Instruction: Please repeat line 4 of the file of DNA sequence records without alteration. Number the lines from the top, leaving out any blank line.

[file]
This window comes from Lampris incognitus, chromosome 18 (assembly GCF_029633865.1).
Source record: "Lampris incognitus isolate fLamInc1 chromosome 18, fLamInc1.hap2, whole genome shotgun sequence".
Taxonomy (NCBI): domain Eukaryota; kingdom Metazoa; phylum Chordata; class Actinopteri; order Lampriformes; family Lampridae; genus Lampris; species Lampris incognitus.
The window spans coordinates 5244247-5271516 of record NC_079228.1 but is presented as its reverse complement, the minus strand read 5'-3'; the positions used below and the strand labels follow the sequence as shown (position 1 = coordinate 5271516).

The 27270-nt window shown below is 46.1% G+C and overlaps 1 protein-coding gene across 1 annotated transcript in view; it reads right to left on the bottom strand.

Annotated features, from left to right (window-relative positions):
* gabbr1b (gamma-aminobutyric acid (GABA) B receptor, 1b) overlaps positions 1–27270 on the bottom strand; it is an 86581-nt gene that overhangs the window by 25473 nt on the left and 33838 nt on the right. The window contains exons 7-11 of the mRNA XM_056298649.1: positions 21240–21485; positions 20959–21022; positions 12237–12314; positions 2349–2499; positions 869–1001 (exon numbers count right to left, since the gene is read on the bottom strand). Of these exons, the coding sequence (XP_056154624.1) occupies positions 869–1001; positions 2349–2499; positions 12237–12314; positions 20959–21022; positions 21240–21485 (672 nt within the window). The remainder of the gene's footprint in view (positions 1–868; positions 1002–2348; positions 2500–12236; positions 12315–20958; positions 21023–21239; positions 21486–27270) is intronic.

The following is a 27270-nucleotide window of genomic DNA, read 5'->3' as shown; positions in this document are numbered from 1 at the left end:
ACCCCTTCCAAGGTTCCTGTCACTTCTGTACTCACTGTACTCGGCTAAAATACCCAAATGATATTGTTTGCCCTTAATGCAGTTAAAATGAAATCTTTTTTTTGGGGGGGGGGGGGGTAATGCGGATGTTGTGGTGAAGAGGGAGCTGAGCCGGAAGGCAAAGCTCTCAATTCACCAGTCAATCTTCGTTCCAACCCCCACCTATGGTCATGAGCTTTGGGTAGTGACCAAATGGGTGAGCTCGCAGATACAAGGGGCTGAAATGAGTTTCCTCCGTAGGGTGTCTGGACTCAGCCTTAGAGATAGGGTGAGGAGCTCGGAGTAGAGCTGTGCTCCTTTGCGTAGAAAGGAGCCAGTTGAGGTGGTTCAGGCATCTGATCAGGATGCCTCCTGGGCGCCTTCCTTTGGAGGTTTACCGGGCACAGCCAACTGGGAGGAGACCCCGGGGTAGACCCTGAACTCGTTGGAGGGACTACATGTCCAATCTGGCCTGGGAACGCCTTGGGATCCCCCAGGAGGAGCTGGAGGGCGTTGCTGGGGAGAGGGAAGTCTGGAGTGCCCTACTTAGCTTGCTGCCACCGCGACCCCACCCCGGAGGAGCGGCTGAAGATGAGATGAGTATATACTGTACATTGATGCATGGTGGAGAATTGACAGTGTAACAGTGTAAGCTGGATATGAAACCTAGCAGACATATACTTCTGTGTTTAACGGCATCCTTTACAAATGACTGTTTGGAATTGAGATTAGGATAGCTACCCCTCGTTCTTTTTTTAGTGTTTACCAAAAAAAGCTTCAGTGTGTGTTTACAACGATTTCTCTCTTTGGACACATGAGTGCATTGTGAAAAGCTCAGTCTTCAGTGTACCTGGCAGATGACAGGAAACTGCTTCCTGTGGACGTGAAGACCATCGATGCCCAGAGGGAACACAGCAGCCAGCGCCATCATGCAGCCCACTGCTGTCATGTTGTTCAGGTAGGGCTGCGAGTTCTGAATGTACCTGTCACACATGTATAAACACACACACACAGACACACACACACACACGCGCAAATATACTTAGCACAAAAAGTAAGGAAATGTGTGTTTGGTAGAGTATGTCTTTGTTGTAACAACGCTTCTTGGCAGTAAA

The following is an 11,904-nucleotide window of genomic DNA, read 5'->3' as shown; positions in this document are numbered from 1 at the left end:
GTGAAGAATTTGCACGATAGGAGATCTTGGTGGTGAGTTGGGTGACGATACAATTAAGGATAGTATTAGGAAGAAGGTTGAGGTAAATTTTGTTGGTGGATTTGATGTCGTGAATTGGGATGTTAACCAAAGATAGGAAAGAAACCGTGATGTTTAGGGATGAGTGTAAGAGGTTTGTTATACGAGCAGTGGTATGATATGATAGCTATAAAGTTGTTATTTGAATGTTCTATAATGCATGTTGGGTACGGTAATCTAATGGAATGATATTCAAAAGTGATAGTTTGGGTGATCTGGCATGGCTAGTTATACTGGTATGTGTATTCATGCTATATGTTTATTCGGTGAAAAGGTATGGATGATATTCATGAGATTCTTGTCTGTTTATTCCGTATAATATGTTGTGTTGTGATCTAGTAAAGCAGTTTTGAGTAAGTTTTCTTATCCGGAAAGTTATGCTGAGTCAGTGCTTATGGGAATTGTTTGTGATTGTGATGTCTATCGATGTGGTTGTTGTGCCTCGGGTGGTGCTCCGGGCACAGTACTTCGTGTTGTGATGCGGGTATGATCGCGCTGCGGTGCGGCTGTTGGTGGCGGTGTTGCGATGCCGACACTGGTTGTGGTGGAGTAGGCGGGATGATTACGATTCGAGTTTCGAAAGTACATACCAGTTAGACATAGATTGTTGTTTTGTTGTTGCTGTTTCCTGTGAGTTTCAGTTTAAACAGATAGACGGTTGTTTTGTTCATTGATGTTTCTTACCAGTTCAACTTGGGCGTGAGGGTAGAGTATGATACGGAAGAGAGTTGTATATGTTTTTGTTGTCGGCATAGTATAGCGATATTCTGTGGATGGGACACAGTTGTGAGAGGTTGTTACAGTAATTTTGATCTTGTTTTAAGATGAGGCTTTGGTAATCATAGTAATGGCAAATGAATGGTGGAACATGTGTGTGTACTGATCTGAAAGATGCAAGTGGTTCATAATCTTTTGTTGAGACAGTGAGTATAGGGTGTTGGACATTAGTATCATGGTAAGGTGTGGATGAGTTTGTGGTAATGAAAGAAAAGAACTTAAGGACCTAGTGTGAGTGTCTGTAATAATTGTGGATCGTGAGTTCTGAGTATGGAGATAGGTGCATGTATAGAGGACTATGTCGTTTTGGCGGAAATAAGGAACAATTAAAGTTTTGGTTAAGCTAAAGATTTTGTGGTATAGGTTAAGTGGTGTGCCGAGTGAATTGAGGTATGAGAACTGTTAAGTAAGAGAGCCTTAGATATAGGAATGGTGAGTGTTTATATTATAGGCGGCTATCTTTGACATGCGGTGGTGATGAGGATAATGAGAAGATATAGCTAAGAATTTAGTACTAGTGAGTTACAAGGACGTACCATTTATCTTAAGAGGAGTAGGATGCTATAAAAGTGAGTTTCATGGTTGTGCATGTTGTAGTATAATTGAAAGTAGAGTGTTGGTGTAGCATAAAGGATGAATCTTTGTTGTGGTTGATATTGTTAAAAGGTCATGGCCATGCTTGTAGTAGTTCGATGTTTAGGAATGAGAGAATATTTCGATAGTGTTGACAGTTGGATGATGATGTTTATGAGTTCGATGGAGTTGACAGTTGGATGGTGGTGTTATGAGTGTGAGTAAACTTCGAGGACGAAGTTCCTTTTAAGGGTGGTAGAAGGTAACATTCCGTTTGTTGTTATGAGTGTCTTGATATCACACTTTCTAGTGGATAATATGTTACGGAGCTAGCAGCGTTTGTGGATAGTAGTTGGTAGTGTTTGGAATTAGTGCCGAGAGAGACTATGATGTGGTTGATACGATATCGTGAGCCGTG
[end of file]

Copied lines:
The window spans coordinates 5244247-5271516 of record NC_079228.1 but is presented as its reverse complement, the minus strand read 5'-3'; the positions used below and the strand labels follow the sequence as shown (position 1 = coordinate 5271516).